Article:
Florida Gov. Ron DeSantis said at a news conference Sunday in Pensacola that interactions among young people are driving the surge. Meanwhile in Broward County, home to Fort Lauderdale, authorities said they would be closing beaches during the busy Fourth of July weekend following the decision of Miami-Dade County to close theirs between July 3 and July 7.
The Florida Department of Health reported on Sunday more than 8,500 new confirmed cases of COVID-19 and 29 deaths in a day. New hospitalizations are also ticking upward, although not as dramatically as the new cases.
State officials on Friday announced a ban on alcohol consumption at bars, and DeSantis explained Sunday there was “widespread non-compliance.” Several restaurants were shut down over the weekend in Broward County for not following rules restricting capacity and mandating the use of masks.
“It has invariably been because they packed so many people in and created a type of environment that we are trying to avoid,” DeSantis said. “Caution was thrown to the wind and so we are where we are.”
ROME — Another tragic milestone was passed Sunday in the coronavirus pandemic: 500,000 deaths worldwide.
The reported tally comes from Johns Hopkins University researchers.
About 1 in 4 of those deaths – more than 125,000 – have been reported in the U.S. The country with the next highest death toll is Brazil, with more than 57,000, or about 1 in 9.
The true death toll from the virus, which first emerged in China late last year, is widely believed to be significantly higher. Experts say that especially early on, many victims died of COVID-19 without being tested for it.
To date, more than 10 million confirmed cases have been reported globally. About a quarter of them have been reported in the U.S.
ATLANTA — Georgia reported more than 2,200 additional COVID-19 cases Sunday, a new high of daily reported cases as confirmed infections continue to rise.
The number of reported cases Sunday eclipsed the previous highest daily total of 1,990 reported on Saturday and brings Georgia’s total confirmed cases to more than 77,000.
Since the pandemic began, the state has seen nearly 2,800 deaths from the virus. Coronavirus infections in Georgia have been rising throughout June.
The surge in infections comes about two months after Georgia began lifting restrictions April 24 on hair salons, gyms, bowling alleys and other businesses that had been forced to close to slow the virus. Restaurants, retail stores and bars have since reopened as well.
DALLAS — Both Vice President Mike Pence and Texas Gov. Greg Abbott acknowledged Sunday that there has been a rapid rise in the number of coronavirus cases in the state in recent weeks after Abbott begin allowing businesses to start reopening in early May.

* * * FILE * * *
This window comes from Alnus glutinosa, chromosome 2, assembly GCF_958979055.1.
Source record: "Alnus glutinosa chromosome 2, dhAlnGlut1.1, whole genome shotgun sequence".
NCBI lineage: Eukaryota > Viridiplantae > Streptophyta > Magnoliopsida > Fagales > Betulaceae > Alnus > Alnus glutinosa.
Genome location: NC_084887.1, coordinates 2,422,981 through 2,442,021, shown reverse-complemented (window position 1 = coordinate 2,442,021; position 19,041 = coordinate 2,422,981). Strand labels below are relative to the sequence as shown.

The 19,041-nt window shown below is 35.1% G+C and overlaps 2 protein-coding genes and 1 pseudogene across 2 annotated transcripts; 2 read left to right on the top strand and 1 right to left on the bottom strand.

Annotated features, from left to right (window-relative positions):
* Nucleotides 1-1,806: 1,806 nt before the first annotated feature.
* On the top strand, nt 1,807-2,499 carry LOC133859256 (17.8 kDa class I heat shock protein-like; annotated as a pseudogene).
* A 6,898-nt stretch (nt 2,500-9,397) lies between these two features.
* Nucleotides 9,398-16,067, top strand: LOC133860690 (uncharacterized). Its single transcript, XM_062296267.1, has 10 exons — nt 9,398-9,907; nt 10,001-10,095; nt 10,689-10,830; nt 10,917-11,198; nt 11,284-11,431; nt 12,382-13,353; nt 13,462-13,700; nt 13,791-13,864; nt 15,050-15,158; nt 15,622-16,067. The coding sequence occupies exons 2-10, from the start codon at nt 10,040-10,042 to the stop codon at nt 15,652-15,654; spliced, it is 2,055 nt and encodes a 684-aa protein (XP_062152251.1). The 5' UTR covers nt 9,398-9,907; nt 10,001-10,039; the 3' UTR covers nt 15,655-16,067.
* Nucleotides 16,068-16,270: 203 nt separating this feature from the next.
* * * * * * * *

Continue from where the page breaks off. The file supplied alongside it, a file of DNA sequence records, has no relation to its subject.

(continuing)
“Covid 19 has taken a very swift and very dangerous turn in Texas over just the past few weeks,” said Abbott, who on Friday again shut down bars and limited restaurant dining, a day after Texas reported a record high confirmed positive tests of 5,996.
Abbott has also banned elective surgeries in the state’s largest counties.
Pence praised Abbott for his decisions both to reopen the state, then to roll back the reopening plans. He also encouraged the wearing of face coverings in an effort to slow the spread of the virus.
“Wear a mask, where ever it’s indicated or where ever you’re not able to practice the kind of social distancing that would prevent the spread of the coronavirus,” said Pence, who along with Abbott wore face masks as they entered and left the room, taking them off while speaking to reporters.
GENEVA – The World Health Organization has announced another daily record in the number of confirmed coronavirus cases across the world – topping over 189,000 in a single 24-hour period.
The tally Sunday from the U.N. health agency eclipses the previous record a week earlier at over 183,000 cases, showing case counts continue to progress worldwide.
Brazil recorded the most new cases over the one-day span at more than 46,800, followed by the U.S. at over 44,400. India had nearly 20,000.
Overall the U.S. still has far and away the most total cases. At more than 2,450,000 – roughly twice that of Brazil. The number of actual cases worldwide is much higher.
HERE’S WHAT YOU NEED TO KNOW ABOUT THE VIRUS OUTBREAK:
— Virus cases worldwide hit 10 million
— Businesses weigh reopening – or close again – as reported virus cases rise
— Experts look to set expectations on any virus vaccine
— Experts see no proof of child-abuse surge amid pandemic
— Nurses, doctors feel strain as virus races through Arizona
— The pandemic means that millions of women in Africa and other developing regions could lose years of success in contributing to household incomes, asserting their independence and expanding financial inclusion.
HERE’S WHAT ELSE IS HAPPENING:
PRISTINA, Kosovo — The prime minister of Kosovo is warning that officials may have to reinstate lockdown measures if things don’t improve after a recent surge in reported coronavirus cases.
Avdullah Hoti said Sunday that he’s worried the hospital system will be overwhelmed.
Kosovo has seen a steep daily increase of the virus cases following containment measures from March to May. This past week, there were 517 new confirmed cases and 12 deaths.
Hoti urged residents to wear masks, follow social distancing protocols and wash their hands. He says those are simple measures “to protect ourselves, our children, parents and co-workers or co-travelers in the bus or taxi, or the next person at the restaurant.”
Kosovo has eased all restrictions except for those on mass gatherings, or fans at sport or cultural events.
As of Sunday, Kosovo has reported at least 2,590 confirmed cases and 48 deaths.